March 17, 2023 at 8:58 amFAQParticipant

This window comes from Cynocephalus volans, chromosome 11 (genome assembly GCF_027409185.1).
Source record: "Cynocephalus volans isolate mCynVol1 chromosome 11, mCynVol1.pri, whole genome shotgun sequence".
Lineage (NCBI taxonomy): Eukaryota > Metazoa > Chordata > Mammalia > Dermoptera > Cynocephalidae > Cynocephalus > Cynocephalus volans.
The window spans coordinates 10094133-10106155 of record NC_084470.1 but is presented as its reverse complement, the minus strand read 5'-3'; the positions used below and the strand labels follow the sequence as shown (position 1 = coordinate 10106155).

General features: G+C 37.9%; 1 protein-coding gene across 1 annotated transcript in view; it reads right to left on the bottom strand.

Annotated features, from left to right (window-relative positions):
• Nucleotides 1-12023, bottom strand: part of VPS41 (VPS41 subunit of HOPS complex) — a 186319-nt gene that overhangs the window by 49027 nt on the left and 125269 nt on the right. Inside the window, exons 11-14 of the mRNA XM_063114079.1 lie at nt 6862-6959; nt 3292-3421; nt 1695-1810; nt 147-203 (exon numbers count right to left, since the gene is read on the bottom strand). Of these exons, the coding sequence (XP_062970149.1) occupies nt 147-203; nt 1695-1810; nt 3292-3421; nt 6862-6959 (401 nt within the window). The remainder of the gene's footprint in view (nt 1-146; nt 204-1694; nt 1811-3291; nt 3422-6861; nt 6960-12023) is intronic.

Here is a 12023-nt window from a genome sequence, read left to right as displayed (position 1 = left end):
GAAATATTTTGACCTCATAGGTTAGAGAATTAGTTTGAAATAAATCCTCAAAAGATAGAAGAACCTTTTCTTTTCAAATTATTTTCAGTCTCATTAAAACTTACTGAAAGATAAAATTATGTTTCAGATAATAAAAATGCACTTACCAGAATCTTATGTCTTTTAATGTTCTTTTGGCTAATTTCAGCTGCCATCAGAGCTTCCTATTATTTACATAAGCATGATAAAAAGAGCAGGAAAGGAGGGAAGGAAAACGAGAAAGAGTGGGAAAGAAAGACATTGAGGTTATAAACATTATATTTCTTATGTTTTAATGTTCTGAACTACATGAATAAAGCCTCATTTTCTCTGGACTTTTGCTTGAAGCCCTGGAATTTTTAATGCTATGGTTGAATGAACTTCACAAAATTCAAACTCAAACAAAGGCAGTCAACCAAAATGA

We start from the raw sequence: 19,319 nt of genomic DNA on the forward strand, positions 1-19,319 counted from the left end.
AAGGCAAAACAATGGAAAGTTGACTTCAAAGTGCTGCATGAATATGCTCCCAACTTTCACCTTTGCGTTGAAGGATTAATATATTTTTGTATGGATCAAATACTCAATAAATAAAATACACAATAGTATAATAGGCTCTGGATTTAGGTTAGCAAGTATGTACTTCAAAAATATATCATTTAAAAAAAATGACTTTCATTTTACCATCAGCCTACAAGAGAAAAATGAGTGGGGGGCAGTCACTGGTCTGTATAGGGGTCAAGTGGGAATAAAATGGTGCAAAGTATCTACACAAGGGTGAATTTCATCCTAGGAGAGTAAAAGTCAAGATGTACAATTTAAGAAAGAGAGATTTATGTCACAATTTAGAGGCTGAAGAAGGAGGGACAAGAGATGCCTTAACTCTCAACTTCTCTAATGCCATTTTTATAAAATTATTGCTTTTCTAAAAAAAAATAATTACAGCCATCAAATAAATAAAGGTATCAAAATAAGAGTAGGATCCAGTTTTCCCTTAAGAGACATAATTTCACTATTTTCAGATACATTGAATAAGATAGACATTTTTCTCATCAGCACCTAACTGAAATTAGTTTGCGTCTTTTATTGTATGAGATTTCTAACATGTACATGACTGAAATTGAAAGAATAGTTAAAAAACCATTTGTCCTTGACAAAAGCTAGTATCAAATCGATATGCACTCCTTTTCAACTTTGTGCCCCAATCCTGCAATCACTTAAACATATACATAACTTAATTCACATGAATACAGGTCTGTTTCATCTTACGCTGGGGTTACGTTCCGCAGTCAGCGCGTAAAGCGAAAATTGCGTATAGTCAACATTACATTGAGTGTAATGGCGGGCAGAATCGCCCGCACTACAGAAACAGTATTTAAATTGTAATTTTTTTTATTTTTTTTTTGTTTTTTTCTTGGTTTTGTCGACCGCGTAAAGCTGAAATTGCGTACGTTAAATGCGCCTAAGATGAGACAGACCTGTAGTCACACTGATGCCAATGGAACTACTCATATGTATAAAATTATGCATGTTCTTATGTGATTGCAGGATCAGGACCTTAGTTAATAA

Let us assume a given grid. How can one evaluate the number of unknowns? What can be said about it? What is the marginal cost of an additional element? What is the cost of a given interpolation? There is No general statement, biut there are some general considerations: 1- It is generally difficult to draw a general rule for evaluating the calculation cost of a finite element simulation. Indeed, next to the number of elements that clearly affects the cost, the topology of the grid also plays a significant role. In order to illustrate this, let us mention that, with the same number of elements, a grid where the elements are toplogically located along a preferred direction is usually cheaper than a grid where elements are equally distributed in all directions. In other words, a grid with 10x10x80 elements will be computationally less expensive than a grid with 20x20x20 elements. 2- Cost of an interpolation: Instead of evaluating the cost of a grid, which is rather difficult to estimate, one can evaluate the relative costs of various interpolations. For this, let us consider a sufficiently large 3D grid, and we try to evaluate the marginal cost of an additional element. In the figure FEM_calculation_cost_3D_grid.gif attached, we have such a grid, and we add a new element, identified in red. Depending on the simulation and on the selected interpolation, that element will bring additional unknowns. Let us focus on the velocity and on the pressure. Three interpolations are considered for the velocity: – linear interpolation (3 componenets at the additional blue node) – mini element (3 comonents at the additional blue node and 1 component at each green node) – quadratic interpolation (3 components at each additional node, blue, green, magenta, brown) Two interpolations are considered for the presure: – constant interpolation (1 additional value over the element) – linear interpolation (1 additional value at the blue node) When using linear velocity and constant pressure, each additionalelement brings 4 new unknowns When using the mini element, each additionalelement brings 7 new unknowns When unsing quadratic velocity and linear pressure, each additional element brings 25 unknowns. Similar statements can be made e.g. for non-isothermal or viscoelastic flows. Basically, one has to count the marginal cost of each new element.
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